Daughter of Loki / 4-28-16 / Contemporary of Wordsworth Coleridge / Extinct creature with armored spikes on its back / Nascar stat for short / Rappeller's need / Goldfinger's first name
Thursday, April 28, 2016
Constructor: Kurt Krauss
Relative difficulty: Challenging (mainly because of having to remember exactly how the gimmick works, not because of Inherent difficulty)
THEME: compass directions —Downs run North in the North, South in the South; Acrosses run West in the West, East in the East. Words extending from the center (which is supposed to house a compass rose, the note tells me) start with the relevant words:
- NORTHER (which has the direction meaning of "north" in it)
- EASTMAN (which doesn't)
- WEST END (which has the direction meaning of "west" in it)
- SOUTHEY (which doesn't)
Robert Southey (// or //; August 12, 1774 in Bristol – March 21, 1843 in London) was an English poet of the Romantic school, one of the so-called "Lake Poets", and Poet Laureate for 30 years from 1813 to his death in 1843. Although his fame has long been eclipsed by that of his contemporaries and friends William Wordsworth and Samuel Taylor Coleridge, Southey's verse still enjoys some popularity. (wikipedia)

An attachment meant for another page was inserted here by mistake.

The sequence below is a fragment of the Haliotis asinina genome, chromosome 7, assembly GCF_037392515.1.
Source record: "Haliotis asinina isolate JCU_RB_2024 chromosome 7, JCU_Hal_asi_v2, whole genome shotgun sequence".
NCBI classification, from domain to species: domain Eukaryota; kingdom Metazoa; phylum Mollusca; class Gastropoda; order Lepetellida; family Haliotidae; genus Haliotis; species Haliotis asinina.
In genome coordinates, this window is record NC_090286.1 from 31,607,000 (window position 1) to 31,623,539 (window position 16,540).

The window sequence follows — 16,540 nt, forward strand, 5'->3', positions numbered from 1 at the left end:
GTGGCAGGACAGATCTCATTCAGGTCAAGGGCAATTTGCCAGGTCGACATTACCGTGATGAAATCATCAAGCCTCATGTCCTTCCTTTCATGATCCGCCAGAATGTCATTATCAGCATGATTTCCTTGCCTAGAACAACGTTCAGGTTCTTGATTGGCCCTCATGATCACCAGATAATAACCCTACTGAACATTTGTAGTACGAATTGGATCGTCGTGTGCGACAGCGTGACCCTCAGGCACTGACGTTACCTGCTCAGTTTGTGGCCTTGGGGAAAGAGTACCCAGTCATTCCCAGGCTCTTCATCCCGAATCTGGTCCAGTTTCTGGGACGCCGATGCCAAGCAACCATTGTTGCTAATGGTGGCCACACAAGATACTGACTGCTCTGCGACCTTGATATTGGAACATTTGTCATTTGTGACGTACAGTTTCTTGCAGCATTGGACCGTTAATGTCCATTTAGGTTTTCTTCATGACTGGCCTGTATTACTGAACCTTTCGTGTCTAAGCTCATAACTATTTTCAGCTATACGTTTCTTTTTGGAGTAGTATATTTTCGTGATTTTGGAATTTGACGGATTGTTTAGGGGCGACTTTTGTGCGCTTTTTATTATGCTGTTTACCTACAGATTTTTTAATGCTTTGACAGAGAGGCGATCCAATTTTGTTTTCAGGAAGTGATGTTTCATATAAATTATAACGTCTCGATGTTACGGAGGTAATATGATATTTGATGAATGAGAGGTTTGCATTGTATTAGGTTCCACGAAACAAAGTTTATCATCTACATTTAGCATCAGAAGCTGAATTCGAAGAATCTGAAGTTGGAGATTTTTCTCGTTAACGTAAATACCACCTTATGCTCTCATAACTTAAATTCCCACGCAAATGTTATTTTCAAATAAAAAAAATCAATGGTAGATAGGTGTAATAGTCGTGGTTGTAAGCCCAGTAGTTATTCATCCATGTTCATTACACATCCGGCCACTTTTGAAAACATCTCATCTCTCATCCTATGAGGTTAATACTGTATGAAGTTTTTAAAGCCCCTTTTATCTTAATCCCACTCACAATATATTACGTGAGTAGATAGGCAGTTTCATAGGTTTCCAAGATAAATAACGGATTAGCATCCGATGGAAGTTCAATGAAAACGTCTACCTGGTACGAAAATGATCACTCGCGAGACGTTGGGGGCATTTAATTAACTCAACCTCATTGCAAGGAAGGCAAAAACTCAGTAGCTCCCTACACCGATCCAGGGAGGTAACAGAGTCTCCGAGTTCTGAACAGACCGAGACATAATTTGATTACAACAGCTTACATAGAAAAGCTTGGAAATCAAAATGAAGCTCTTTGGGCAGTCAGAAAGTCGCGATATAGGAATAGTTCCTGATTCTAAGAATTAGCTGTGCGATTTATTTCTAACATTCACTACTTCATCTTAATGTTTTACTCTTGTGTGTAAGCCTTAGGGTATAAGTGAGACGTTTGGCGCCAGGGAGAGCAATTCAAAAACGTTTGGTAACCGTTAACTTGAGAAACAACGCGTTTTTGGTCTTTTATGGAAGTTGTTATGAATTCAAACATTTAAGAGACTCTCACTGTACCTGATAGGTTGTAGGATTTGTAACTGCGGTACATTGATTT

PES and SCH and SATRAP and ADE into one little corner of the grid. Baffling. This lack of polish, or, rather, this reliance on Whatever Works without any care to make it Better, pervades the whole grid. It's choked with ARIL ELOI EFT AURIC SENAT HEL (?!) ELEM NOT I, and there's nothing to mitigate that onslaught. There's just this 1/2 backwards gimmick, which is not so much challenging as it is tedious. Even the clues don't look like they're really trying—mostly one-worders or straight trivia. Come on, man.
Do people know SOUTHEY? I have an English Ph.D. and I took a Romantic Poetry course in college and I've never read him and have barely heard of him. He's totally acceptable as a crossword answer, but he seemed very much like a familiarity outlier today. I wish I liked *something* about this grid, but I don't. SALIVATE and ERGONOMIC are fine answers, but they're not scintillating, and this puzzle really really needs some scintillating to pull itself out of the quicksand of crosswordese and tedium that makes up the rest of the grid.
Signed, Rex Parker, King of CrossWorld
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